OAK RIDGE, Tenn., June 2, 2010 -- Carbon dioxide emissions from agricultural activity in the United States can now be tracked with unprecedented resolution because of a method developed at Oak Ridge National Laboratory.
A team led by Tristram West uses satellite remote sensing, computational resources and high-resolution national inventory datasets to pinpoint agricultural-based carbon emissions nationwide. The method, outlined in the journal Ecological Applications (http://www.esajournals.org/doi/full/10.1890/08-2352.1), provides a link between ground-based estimates and atmospheric measurements for any given agricultural point in the nation.
"This is a significant step toward compiling datasets and establishing a method useful for carbon accounting purposes," said West, a member of ORNL's Environmental Sciences Division.
"Until now, we have done project-level reporting and national-level reporting as two independent exercises," West said. "The first was for carbon credits while the second was for international reporting to the United Nations."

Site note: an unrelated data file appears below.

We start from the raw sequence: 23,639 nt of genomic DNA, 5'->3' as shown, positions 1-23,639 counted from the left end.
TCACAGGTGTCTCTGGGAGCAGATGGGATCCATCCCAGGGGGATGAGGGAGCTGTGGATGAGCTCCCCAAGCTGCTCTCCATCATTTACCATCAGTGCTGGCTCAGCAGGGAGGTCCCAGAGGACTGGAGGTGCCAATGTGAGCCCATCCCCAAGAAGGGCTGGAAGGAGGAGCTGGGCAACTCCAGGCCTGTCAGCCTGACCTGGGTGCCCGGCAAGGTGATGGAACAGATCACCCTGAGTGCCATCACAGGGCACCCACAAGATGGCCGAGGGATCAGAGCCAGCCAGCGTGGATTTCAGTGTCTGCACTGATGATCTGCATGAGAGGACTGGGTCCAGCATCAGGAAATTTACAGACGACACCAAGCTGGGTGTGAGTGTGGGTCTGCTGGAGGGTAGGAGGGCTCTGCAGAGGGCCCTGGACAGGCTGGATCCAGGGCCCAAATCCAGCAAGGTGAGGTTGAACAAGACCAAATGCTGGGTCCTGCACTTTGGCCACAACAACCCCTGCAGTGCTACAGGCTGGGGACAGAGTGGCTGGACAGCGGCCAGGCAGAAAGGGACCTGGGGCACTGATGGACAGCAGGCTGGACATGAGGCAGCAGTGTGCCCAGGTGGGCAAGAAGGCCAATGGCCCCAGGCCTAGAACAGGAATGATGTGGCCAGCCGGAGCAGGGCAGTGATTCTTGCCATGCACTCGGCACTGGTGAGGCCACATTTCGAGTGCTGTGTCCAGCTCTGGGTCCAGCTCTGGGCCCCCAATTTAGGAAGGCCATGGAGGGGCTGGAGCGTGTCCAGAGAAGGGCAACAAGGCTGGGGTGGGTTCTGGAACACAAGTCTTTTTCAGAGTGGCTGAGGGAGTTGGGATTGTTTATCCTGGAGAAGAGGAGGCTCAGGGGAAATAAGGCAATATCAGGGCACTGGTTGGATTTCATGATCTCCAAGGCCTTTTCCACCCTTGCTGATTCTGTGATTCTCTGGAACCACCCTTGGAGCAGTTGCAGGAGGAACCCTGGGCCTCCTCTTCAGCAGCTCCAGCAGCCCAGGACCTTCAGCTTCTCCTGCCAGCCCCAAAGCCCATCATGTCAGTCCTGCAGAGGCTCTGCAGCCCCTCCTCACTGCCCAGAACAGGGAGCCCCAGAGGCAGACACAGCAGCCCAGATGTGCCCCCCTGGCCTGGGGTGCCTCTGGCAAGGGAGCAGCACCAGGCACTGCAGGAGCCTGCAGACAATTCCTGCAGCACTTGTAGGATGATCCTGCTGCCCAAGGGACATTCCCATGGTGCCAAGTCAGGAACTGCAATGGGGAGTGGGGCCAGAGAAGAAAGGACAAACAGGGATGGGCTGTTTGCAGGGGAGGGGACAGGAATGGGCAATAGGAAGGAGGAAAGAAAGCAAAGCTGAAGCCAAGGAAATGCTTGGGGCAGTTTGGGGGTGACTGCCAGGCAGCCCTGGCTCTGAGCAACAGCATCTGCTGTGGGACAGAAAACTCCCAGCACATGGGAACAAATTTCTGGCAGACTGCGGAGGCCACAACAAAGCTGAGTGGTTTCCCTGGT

West noted that, with the current system, emissions from economic sectors are reported nationally as required under the U.N. Framework Convention on Climate Change. Project-level emissions are monitored on a case-by-case basis under independent projects or regional programs.
Doing both project- and national-level reporting in a consistent manner will become increasingly important as the U.S. and other countries move forward with climate agreements and legislation to reduce carbon dioxide emissions, according to West.
"If the U.S. enters into national or international agreements on emissions reductions, a consistent framework for monitoring and reporting net carbon dioxide emissions from the project to national levels will prove more effective and provide more accurate and consistent reportin
|Contact: Ron Walli|
DOE/Oak Ridge National Laboratory